Artemisia sieberi and Artemisia herba alba which were found by the University Al Quds (personal communication) to have a strong inhibitory effect of beta-hematin crystallization, indicative of antimalarial properties, also contain davanone or hydroxydavanone.

           L Awahibi, O Basudan, K Bolla, Sesquiterpene lactones and flavonoids from Artemisia sieberi, Int J Pharmacognosy and Phytochem Res, 2016 8(4), 639-644

           H Ben-Nasr, M Abderrahim, K Zeghal, Potential Phytotherapy use of Artemisia Plants. J Appl Pharmaceut Sc, 2013, 3(05), 120-125

           S Salido, L Valenzuela, E Cano, Composition and infraspecific variability of Artemisia herba alba from Southern Spain; Biochemical Systeatics and Ecology, 2004, 32 265-277

           Maggio A, Rosselli S, Brancazio CL, Spadaro V, Raimondo FM, Bruno M. Metabolites from the aerial parts of the Sicilian population of Artemisia alba. Nat Prod Commun. 2013 Mar;8(3):283-6.

Dichloromathane extract of A. kopetdaghensis and PE extract of A. turcomanica show remarkable anti-malarial activity with IC50 values of 1.04mg/mL and 0.90 mg/mL, respectively, compared to positive control chloroquine, IC50 0.04 mg/mL.

            M.Mojarrab, S.A. Emami, Sh. Gheibi, A.M. Taleb, F. Heshmati Afshar. Evaluation of anti-malarial activity of Artemisia turcomanica and A. kopetdaghensis by cell-free β-hematin formation assay. Research Journal of Pharmacognosy (RJP) 3(4), 2016: 59-65

Artemisia abrotanum has known antimalarial properties. In Poland they found a content of 21% of davanone in the extract.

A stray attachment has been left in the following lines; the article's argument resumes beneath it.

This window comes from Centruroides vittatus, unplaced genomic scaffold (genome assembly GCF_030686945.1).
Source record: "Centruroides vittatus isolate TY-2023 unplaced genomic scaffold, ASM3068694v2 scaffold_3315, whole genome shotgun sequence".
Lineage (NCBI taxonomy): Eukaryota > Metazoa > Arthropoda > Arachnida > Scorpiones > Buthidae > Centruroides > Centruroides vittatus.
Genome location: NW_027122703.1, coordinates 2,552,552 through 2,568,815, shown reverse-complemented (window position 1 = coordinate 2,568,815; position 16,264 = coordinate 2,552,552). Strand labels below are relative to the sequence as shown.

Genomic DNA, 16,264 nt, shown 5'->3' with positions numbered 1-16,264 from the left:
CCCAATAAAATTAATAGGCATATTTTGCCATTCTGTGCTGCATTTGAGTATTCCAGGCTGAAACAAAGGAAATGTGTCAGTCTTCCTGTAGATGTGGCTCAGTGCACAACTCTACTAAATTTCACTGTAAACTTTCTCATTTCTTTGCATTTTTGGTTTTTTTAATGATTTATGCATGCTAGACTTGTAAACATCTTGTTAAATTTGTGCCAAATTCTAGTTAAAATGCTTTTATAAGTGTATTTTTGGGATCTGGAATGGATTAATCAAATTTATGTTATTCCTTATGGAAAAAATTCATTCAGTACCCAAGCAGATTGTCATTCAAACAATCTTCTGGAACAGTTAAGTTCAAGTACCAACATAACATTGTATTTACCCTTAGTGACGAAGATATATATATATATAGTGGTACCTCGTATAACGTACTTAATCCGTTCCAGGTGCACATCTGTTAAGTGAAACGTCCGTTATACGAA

R Kowalski, G Zawislak, Analysis of essential oils and extracts from Artemisia abrotanum and Artemisia dracunculs. Herba Polonica. 2007, 33.3.

            B Cubukcu, D Bray, D WarhurstIn vitro antimalarial activity of crude extracts and compounds from Artemisia abrotanum . Phytomedicine, 1990, DOI: 10.1002/ptr.2650040510

Artemisia indica contains up to 30% of davanone and has known antimalarial properties.

            SZ Haider, M Mohan, H Andola, Consituents of Artemisia indica from Uttarakhand Himalaya : a source of davanone. Pharmacognosy Research, Jul-Sept 2014                       Rachada Chanphen , Yodhathai Thebtaranonth. Antimalarial Principles from Artemisia indica. J. Nat. Prod., 1998, 61 (9), pp 1146–1147 DOI: 10.1021/np980041x

Artemisia persica contains up to 60% of davanone. It is well known as antipyretic and antimalarial plant.

            Omid Sadeghpour, Gholamreza Asgharib, Mohammad Reza Shams Ardekanic. Composition of Essential Oil Pharmaceutical of Artemisia persica Boiss. from Iran. Iranian Journal of Research (2004) 3: 65-67

Artemisia turanica contains 19.3 % davanone in its essential oil. A study from Iran confirmed antimalarial effects of A. turanica extracts against murine malaria in vivo during early infection. There are more benefits on pathophysiological symptoms by this medication than for classical antimalarials like chloroquine or Fansidar which cause side-effects.